Multi-Luminance Flicker Electroretinography (ERG) Evaluates Impact of anti-VEGF Injections
Diopsys® ffERG quantifies retinal function improvement in diabetic retinopathy. Patient Profile A 67-year-old male patient made an appointment with a chief complaint of blurry vision OU. He had a past medical history of diabetes (12 years) and systemic hypertension (7 years). Past ocular history consisted of moderate diabetic retinopathy (5 years) and dry eyes. Examination
Full Field Electroretinography (ffERG) Verifies Treatment Success in CRVO
Diopsys® ffERG shows treatment end-point when functional improvements stabilize after multiple Avastin® (bevacizumab) injections. Patient Profile An 88-year-old male patient presented with a chief complaint of blurred central vision OD for 1-2 weeks. He had a past medical history of coronary artery disease. Past ocular history consisted of S/P cataract extraction OU, laser posterior capsulotomy
Electroretinography: Out of the laboratory and into the clinic
Ophthalmologist William Ayliffe, FRCS, PHD discusses the widespread uses of electroretinography (ERG) in clinical practice including glaucoma, central retinal vein occlusion, retinal ischaemia, and macular degeneration. He notes that his advanced device (Diopsys NOVA) has allowed him to use this testing in his clinic daily. “These tests are unique in their ability to not only measure disease progression, but also improvement of cellular function.”
A Flicker of Light on Retinal Function
Mitchell Jackson, MD discusses how full-field flicker electroretinography (ffERG) allows him to evaluate patients’ retinal health even in the presence of a dense media opacity cataract. He writes that the ffERG results help him in two ways. “First, they enable me to set realistic expectations for my patients. If their retinas are healthy, cataract surgery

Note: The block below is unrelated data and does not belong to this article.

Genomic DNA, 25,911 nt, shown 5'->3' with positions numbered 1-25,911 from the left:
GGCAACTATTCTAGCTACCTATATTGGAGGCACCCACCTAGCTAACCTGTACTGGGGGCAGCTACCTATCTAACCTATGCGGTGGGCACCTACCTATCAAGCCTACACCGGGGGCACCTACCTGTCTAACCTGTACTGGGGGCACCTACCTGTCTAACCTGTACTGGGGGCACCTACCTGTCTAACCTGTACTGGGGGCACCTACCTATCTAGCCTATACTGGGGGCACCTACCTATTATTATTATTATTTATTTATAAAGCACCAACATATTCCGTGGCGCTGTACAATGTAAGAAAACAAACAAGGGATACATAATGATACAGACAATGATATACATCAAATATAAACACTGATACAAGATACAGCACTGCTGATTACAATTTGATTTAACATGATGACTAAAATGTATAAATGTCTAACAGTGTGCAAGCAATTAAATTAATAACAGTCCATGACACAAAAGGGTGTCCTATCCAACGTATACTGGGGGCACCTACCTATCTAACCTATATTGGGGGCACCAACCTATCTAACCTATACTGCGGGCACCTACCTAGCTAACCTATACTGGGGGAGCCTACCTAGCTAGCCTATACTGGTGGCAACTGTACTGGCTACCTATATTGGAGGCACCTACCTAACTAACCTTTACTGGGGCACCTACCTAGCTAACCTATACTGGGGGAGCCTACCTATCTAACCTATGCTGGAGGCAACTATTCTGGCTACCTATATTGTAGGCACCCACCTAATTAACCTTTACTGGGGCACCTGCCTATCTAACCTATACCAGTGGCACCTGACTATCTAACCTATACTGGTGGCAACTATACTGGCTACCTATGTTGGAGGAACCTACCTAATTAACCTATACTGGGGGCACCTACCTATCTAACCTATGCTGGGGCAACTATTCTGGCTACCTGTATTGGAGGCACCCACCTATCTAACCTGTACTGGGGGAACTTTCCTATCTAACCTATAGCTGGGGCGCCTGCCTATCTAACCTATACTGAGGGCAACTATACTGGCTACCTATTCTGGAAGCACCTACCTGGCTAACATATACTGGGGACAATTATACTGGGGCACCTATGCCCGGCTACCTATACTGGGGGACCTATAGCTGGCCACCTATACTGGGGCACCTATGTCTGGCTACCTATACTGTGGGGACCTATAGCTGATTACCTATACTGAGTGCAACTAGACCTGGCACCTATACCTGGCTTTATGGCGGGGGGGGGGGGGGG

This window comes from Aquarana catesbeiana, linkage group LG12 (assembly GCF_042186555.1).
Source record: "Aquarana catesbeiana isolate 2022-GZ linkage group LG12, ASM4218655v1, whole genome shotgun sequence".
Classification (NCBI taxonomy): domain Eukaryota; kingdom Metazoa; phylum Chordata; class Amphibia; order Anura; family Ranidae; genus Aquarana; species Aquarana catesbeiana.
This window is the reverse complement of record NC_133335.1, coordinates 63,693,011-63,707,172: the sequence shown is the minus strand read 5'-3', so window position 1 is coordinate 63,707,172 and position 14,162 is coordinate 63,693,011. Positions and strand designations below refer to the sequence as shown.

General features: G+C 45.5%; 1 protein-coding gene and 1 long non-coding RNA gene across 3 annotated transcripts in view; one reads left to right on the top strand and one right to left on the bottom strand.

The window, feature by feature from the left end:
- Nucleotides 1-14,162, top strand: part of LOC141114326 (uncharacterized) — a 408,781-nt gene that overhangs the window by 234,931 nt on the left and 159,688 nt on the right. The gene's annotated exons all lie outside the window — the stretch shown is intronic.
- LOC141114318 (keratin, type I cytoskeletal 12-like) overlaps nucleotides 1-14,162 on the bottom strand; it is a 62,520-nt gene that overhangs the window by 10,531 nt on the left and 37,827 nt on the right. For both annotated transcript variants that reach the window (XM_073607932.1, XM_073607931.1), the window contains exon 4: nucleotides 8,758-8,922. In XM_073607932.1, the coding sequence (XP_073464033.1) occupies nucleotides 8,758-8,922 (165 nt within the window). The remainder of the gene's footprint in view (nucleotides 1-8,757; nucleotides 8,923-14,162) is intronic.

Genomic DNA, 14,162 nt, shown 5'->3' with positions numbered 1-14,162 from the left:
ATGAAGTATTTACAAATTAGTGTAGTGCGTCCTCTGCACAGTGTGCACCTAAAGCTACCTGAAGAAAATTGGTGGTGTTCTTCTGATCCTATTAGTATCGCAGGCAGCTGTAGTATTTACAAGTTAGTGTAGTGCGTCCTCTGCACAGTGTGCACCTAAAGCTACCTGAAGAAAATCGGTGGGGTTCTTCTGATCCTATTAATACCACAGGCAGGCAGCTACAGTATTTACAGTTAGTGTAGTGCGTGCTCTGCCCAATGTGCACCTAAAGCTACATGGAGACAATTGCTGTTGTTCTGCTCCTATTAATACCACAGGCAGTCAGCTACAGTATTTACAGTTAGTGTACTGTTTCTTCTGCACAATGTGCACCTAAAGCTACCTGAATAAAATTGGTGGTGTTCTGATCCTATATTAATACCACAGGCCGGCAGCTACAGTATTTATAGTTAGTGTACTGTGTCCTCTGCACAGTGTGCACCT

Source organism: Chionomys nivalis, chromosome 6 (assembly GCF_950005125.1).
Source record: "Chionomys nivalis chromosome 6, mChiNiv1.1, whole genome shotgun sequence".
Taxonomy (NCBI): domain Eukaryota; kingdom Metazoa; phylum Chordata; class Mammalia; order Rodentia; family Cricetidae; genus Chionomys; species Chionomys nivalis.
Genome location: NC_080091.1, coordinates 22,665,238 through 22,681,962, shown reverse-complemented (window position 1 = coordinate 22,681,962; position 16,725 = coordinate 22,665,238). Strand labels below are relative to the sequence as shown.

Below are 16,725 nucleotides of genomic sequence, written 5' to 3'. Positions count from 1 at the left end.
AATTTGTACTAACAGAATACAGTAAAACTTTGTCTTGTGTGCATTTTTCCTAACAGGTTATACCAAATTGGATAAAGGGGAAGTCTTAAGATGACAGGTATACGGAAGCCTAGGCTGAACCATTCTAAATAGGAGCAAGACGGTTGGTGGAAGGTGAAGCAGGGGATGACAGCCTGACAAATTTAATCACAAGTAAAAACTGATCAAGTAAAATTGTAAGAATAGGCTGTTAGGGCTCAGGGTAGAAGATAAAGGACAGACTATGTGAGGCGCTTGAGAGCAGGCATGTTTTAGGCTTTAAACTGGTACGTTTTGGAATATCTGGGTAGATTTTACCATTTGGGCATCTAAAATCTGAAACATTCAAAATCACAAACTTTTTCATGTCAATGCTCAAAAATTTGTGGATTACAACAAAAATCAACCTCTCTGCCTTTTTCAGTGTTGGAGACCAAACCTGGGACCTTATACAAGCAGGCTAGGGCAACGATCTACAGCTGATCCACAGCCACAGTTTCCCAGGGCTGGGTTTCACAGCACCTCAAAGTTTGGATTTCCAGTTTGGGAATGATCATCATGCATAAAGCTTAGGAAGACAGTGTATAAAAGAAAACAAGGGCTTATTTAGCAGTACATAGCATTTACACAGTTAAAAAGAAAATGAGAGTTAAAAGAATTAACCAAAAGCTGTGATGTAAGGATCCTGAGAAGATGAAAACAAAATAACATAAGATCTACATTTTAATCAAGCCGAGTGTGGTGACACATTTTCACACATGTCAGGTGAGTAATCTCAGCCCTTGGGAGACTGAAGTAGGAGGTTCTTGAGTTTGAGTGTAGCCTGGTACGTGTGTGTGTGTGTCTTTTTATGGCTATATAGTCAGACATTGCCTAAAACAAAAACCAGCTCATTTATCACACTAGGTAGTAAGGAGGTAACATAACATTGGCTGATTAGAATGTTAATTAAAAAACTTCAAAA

MEDBLOG: Advancements in devices that promote diagnosis and management of retinal disorders
Robert Noecker, MD, MBA, focuses his blog on the positive impact diagnostics and imaging have on various disease states and conditions. In this article, he discusses the use of OCT, pattern electroretinography (PERG), visual evoked potential (VEP), and corneal hysteresis as technologies that enhance the ophthalmologist’s ability to more accurately diagnose and treat patients, while
Role of Electrophysiology in the Early Diagnosis and Follow-Up of Diabetic Retinopathy
“Electroretinography (ERG) and visual evoked potentials (VEP) allow a more detailed study of the visual function and of the possible effects that diabetes can have on the visual function. These techniques have an important role both in the clinic and in research: the central nervous system, in fact, has received much less attention than the peripheral one in the study of the complications of diabetes.These techniques are safe, repeatable, quick, and objective. In addition, both the ERG (especially the oscillatory potentials and the flicker-ERG) and VEP have proved to be successful tools for the early diagnosis of the disease and, potentially, for the ophthalmologic follow-up of diabetic patients.”
N Pescosolido, A Barbato, A Stefanucci, G Buomprisco, Journal of Diabetes Research
MEDBLOG: Improving electrophysiology testing for patients and doctors
Decades ago, electrophysiological testing was only conducted in research facilities and large medical centers, making them very inconvenient for all involved. However, in recent years the testing experience for doctors and patients alike has been vastly improved as VEP, PERG, ffERG, and mfERG are now available in an office setting with the Diopsys NOVA ERG